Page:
Enhancing Adoption of Sustainable Agriculture Practices via Farmer-Driven Research

Project Overview

LNC97-112
Project Type: Research and Education
Funds awarded in 1997: $100,405.00
Projected End Date: 12/31/2000
Matching Non-Federal Funds: $100,405.00
Region: North Central
State: Michigan
Project Coordinator:
Dr. Dale Mutch
Michigan State University Extension

Annual Reports

Commodities

  • Agronomic: corn, oats, rye, soybeans, spelt, wheat, grass (misc. perennial), hay

Practices

  • Animal Production: feed/forage
  • Crop Production: conservation tillage
  • Education and Training: demonstration, farmer to farmer, on-farm/ranch research, participatory research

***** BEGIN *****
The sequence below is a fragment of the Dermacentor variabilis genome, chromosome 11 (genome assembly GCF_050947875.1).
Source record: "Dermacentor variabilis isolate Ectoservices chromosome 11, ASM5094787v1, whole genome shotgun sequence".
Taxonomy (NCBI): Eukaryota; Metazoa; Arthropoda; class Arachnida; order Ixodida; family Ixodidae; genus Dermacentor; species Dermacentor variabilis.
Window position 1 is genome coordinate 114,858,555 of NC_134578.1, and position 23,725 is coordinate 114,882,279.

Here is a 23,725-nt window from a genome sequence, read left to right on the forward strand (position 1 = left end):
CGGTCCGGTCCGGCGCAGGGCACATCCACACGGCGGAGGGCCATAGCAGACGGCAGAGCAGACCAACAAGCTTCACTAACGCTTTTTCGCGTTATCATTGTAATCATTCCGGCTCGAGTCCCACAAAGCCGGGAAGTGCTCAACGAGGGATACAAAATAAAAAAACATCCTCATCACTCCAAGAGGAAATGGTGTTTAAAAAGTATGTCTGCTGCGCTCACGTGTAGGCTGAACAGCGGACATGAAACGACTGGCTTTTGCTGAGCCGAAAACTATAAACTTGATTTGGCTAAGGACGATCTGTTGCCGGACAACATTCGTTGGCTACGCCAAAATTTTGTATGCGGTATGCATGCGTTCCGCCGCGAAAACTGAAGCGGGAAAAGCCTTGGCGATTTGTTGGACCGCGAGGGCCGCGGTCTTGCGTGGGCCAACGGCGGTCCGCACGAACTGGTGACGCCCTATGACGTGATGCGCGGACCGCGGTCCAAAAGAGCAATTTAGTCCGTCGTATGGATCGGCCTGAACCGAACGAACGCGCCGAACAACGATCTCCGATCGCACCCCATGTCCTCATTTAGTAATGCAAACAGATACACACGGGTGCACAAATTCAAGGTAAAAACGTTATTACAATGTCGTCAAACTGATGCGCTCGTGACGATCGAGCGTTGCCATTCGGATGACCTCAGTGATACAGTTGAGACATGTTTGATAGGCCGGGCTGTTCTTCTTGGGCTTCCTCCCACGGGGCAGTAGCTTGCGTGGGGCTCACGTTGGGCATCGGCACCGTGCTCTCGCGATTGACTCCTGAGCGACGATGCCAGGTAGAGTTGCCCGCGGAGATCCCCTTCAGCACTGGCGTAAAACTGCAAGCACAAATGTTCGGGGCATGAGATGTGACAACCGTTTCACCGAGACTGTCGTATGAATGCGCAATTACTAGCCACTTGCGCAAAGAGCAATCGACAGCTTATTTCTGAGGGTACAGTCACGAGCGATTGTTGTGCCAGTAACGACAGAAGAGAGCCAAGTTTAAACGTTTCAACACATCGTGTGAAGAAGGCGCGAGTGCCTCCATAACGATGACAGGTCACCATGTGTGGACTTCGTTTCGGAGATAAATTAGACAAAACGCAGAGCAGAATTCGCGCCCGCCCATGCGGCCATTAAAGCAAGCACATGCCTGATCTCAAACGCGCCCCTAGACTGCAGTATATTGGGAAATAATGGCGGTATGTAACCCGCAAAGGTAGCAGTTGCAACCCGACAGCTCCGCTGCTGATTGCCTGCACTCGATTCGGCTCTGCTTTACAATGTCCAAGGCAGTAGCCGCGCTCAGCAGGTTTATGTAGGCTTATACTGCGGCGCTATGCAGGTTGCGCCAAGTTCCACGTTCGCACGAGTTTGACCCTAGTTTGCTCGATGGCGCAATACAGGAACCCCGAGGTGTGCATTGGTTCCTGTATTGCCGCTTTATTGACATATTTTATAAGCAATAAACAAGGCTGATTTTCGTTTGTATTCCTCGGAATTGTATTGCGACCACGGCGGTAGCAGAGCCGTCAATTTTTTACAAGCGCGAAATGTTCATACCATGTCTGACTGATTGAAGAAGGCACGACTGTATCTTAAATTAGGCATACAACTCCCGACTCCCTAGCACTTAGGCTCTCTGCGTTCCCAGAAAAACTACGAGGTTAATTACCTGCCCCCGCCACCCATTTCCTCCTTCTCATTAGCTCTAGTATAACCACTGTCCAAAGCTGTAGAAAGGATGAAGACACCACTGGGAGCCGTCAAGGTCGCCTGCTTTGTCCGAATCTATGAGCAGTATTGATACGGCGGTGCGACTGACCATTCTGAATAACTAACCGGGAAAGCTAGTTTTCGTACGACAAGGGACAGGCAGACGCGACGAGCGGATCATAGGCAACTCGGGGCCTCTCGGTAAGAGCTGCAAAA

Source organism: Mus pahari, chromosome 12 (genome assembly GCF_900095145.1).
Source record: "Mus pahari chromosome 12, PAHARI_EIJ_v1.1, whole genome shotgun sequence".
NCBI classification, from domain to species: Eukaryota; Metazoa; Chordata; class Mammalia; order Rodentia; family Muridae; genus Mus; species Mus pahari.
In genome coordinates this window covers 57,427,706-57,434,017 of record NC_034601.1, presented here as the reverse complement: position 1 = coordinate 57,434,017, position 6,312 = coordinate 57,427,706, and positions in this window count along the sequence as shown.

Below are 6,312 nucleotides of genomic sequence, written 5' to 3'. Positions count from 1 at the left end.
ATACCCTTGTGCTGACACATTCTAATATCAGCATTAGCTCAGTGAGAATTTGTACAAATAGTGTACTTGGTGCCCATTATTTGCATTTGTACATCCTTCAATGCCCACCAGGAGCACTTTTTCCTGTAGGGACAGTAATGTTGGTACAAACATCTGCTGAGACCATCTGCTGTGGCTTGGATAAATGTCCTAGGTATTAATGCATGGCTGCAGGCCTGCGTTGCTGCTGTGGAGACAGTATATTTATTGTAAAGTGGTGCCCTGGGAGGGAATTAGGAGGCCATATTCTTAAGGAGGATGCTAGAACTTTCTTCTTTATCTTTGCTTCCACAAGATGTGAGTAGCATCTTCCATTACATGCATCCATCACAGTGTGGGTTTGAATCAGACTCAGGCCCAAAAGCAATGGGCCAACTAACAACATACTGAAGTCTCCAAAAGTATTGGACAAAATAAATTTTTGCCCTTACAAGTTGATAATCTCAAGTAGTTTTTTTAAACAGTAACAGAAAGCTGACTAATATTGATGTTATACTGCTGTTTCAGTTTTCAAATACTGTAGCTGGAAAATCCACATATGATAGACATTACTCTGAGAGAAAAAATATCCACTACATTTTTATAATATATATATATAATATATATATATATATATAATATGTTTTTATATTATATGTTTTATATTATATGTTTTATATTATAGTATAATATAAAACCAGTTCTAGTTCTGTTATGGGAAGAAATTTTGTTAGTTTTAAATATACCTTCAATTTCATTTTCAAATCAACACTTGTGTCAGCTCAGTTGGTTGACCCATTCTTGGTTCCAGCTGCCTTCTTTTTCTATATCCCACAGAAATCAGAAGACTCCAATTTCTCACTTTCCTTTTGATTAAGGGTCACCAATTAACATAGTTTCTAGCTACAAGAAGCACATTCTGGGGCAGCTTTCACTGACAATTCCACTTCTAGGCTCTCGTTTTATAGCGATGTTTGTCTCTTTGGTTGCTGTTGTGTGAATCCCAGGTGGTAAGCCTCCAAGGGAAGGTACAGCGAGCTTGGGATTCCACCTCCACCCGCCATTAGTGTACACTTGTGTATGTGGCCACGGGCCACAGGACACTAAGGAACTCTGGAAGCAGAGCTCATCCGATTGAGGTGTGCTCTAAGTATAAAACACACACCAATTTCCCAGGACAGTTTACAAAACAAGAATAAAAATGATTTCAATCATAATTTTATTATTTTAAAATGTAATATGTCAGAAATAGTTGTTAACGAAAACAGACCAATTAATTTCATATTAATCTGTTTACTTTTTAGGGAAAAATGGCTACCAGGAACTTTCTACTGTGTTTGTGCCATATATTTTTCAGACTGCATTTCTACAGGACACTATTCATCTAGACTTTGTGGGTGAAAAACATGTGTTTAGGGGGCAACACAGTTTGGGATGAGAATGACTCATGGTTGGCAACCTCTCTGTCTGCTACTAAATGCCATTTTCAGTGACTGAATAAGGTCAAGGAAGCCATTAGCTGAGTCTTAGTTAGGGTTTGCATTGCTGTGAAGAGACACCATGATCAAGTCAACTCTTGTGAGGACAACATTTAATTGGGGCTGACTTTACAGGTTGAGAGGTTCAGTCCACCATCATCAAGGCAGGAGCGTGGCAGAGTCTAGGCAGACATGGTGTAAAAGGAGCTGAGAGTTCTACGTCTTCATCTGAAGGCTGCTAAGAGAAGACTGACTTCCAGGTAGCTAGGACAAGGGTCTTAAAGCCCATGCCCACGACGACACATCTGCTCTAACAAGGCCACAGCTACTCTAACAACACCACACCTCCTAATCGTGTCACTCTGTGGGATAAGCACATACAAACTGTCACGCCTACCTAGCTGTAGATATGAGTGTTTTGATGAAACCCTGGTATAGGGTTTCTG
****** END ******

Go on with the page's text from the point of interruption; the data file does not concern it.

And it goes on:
• Farm Business Management: whole farm planning
  • Natural Resources/Environment: biodiversity
  • Pest Management: allelopathy, biological control, chemical control, competition, economic threshold, field monitoring/scouting, integrated pest management, mulches - killed, mulches - living, physical control, weed ecology
  • Production Systems: transitioning to organic, agroecosystems, integrated crop and livestock systems
  • Soil Management: earthworms, green manures, organic matter, soil analysis, nutrient mineralization, soil quality/health

    Abstract:

    [Note to online version: The report for this project includes graphic figures that could not be included here. The regional SARE office will mail a hard copy of the entire report at your request. Just contact North Central SARE at (402) 472-7081 or ncrsare@unl.edu.]